The threat of facial eczema outbreaks

Vet's vision
with Phil Rennie
Tauranga Vets

Heading: The threat of facial eczema outbreaks

Clinical cases of facial eczema are now on the horizon here in the Bay of Plenty. With the onset of summer, and sporadic bouts of rain or humid weather, the challenge will rise. Livestock owners are encouraged to monitoring spore counts closely as part of facial eczema prevention on their properties.

Signs to look for include a reduction in growth or drop in milk production in grazing livestock; animals that are restless, seeking shade and stock that rub their faces/lick their udders; and exposed unpigmented or thin skin that reddens, thickens and peels.

Not all affected animals will show signs. For one clinical case there are likely to be 10 animals with subclinical liver damage.  These animals will have reduced production – growth or milk. Chronic wasting or death can occur from a badly damaged liver, especially under times of stress.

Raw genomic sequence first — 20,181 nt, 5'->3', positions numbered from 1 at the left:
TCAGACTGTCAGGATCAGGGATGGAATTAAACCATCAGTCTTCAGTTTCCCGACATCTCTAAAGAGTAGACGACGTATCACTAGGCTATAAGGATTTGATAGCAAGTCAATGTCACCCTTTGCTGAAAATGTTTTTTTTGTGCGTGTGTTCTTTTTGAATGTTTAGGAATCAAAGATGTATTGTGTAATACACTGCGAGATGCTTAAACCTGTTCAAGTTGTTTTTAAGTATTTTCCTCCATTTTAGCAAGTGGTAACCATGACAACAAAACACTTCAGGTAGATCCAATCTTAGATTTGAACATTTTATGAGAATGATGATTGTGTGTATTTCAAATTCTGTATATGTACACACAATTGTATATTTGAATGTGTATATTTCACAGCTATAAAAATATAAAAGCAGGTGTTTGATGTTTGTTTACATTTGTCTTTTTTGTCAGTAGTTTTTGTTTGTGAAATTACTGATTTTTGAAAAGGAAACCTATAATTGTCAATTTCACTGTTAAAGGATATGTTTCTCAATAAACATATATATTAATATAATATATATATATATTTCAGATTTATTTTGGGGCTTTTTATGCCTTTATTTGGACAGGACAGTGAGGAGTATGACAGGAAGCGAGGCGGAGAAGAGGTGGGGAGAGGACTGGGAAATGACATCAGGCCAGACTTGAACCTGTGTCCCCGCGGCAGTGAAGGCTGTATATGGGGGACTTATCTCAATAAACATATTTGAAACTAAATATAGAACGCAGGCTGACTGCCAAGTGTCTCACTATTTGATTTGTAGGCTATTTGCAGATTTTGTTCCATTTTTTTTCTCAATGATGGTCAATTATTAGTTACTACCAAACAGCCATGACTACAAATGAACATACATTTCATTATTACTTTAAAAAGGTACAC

The fungus Pithomyces chartarum produces spores containing the toxin sporidesmin when grass minimum temperatures are above 12 degrees Celsius for two or three nights and humidity is high. This combination can last from December-January right through to May.  Animals need to be treated two weeks prior to the rise in spore counts to have adequate protection. Avoid hard grazing and topping pasture during these times.

Where showers occur through autumn, spore counts could stay high with mild temperatures. All farms should be on high alert, monitoring spore counts closely and carrying out their own on-farm assessment of the risk.

Oral Zinc oxide prevention, preferably through slow release boluses, offers best performance. In-line Zinc sulphate water systems is the other main prevention alternative for stock.

There is no specific treatment for facial eczema and any therapy considered should be symptomatic and palliative. Antihistamines, anti-inflammatories, vitamins and zinc-based creams for skin lesions are commonly given.

For more information on facial eczema in your area, contact your local vet clinic for advice and treatment options.


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